: Steering Committee
His Highness the Aga Khan, the founder and chairman of the Aga Khan Development Network, is the 49th hereditary Imam (Spiritual Leader) of the Shia Ismaili Muslims. In Islam’s ethical tradition, religious leaders not only interpret the faith but also have a responsibility to help improve the quality of life in their community and in the societies amongst which they live. For His Highness the Aga Khan, this has meant a deep engagement with development for over 50 years through the agencies of the AKDN.
Selma Al-Radi is an Iraqi archaeologist, and a research associate at New York University. She has worked in Yemen since 1977. In 1983, she undertook the restoration of the 16th century Madrasa al-Amiryah in the town of Rada', and is currently overseeing the final phase of the project and the restoration of the internal wall paintings. Also in Yemen, she is now completing the rehabilitation of the complex of Imamate palaces as the National Museum in Sanaa, and preparing the catalogue of the museum collections for publication.
Charles Correa is an Indian architect, planner, activist, and theoretician who studied architecture at the Massachusetts Institute of Technology (MIT) and the University of Michigan. He has taught and lectured at many universities, both in India and abroad, including MIT, Harvard University, the University of London, and Cambridge University, where he was Nehru Professor. Mr. Correa is known for the wide range of his architectural work in India and on urbanisation and low-cost shelter in the Third World, which he articulated in his 1985 publication, The New Landscape.
Professor Kenneth Frampton, British architect and architectural historian, is Ware Professor of Architecture at Columbia University's Graduate School of Architecture, Planning, and Preservation, and currently a visiting professor at the Academia di Architettura in Menrision, Switzerland.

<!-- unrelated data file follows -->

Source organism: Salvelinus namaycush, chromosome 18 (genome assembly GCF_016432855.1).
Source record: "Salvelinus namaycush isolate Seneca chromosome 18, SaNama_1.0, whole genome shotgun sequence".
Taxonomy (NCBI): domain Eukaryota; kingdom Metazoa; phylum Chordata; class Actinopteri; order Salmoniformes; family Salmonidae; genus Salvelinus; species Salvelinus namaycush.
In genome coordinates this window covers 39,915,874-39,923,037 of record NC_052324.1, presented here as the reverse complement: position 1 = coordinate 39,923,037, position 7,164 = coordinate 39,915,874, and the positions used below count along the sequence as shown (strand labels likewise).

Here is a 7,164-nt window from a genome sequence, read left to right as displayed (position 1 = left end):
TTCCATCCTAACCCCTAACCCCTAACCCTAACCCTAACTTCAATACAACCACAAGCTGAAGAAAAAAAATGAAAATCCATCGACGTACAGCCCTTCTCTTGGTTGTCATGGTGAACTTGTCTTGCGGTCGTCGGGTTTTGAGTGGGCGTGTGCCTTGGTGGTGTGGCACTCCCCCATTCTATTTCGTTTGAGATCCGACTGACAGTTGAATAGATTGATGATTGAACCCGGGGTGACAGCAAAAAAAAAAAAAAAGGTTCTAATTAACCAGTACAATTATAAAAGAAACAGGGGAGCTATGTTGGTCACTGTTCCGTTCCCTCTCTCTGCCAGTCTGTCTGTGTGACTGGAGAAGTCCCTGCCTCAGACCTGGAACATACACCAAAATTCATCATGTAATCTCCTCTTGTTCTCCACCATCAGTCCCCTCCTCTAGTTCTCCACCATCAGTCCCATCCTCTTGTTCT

Frank O. Gehry, Canadian architect, is the principal in charge of Frank O. Gehry and Associates, Incorporated, which he established in 1962. Mr. Gehry received his Bachelor of Architecture degree from the University of Southern California and studied city planning at Harvard University Graduate School of Design. His architectural career spans three decades and has produced public and private buildings in America, Japan and, most recently, Europe. The work of Mr. Gehry has been featured in major professional publications and national and international trade journals.
Zaha Hadid is a London-based architectural designer whose work encompasses all fields of design, ranging from the urban scale through to products, interiors, and furniture. Zaha Hadid studied architecture at the Architectural Association (AA), London, from 1972, and was awarded the Diploma Prize in 1977. She then became a member of the Office of Metropolitan Architecture (OMA), and began teaching at the Architectural Association with OMA collaborators Rem Koolhaas and Elia Zenghleis; she later led her own studio at the AA until 1987.
Luis Monreal, Spanish historian and archaeologist, is currently director general of the Caixa Foundation in Barcelona. From 1985 to 1990, he was the director of the Getty Conservation Institute, and oversaw conservation of such projects as the Tomb of Nefertari in Upper Egypt, the Sphinx in Giza, and Buddhist Temples in Mogao (Datong, China), as well as other major projects in Cyprus, Jordan, Cambodia, and Spain. Mr. Monreal was the secretary general of the International Council of Museums (ICOM) from 1974 to 1985, and responsible for the establishment or conservation of nine museums throughout the world.
Azim Nanji is Special Advisor to the Provost at the Aga Khan University, and a member of the Board of Directors of the Global Centre for Pluralism in Ottawa, a joint partnership between His Highness the Aga Khan and the Government of Canada. He was born in Nairobi, Kenya and attended schools in Kenya and Tanzania before graduating from Makerere University in Uganda. He received his master’s and doctoral degrees in Islamic Studies from McGill University in Canada.
Ali Shuaibi, Saudi Arabian architect and planner, is the co-founder of Beeah Planners, Architects and Engineers, based in Riyadh, with projects in Saudi Arabia, Oman, Yemen, Pakistan and Djibouti. Mr. Shuaibi teaches design at King Saud University, and is co-editor of the Urban Heritage Encyclopaedia. Several of his projects have received national and international awards, including the al-Kindi Plaza at Hayy Assafarat, the diplomatic quarter in Riyadh, which received an Aga Khan Award for Architecture in 1989 and the Architectural Project Award of the Organisation of Arab Towns in 1990.